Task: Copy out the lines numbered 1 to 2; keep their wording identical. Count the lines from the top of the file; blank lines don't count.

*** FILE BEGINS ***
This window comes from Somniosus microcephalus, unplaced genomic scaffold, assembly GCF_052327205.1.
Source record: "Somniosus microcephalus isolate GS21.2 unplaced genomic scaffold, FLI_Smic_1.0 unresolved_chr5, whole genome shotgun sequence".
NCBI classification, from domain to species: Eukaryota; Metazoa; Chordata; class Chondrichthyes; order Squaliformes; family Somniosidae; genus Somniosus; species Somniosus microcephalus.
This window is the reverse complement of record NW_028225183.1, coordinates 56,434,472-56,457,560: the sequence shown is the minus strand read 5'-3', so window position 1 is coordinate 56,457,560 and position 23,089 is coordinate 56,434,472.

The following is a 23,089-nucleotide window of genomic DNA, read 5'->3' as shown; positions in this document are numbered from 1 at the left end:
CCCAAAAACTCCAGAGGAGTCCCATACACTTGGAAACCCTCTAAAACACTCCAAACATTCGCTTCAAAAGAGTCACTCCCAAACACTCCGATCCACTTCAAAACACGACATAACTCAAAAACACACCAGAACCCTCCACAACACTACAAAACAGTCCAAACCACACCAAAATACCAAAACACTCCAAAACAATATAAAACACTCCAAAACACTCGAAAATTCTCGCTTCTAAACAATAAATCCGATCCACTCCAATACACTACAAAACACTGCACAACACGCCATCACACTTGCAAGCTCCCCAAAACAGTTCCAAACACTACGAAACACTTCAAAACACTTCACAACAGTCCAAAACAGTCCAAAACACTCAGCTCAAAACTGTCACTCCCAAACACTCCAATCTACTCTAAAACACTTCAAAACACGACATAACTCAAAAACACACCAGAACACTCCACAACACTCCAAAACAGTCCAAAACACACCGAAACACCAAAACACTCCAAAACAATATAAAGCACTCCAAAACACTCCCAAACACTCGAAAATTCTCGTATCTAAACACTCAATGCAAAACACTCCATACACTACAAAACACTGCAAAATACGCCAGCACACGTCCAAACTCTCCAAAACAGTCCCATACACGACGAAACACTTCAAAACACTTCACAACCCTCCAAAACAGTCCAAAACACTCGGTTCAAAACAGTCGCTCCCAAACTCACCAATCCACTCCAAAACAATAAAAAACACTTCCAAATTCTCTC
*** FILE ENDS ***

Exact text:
This window comes from Somniosus microcephalus, unplaced genomic scaffold, assembly GCF_052327205.1.
Source record: "Somniosus microcephalus isolate GS21.2 unplaced genomic scaffold, FLI_Smic_1.0 unresolved_chr5, whole genome shotgun sequence".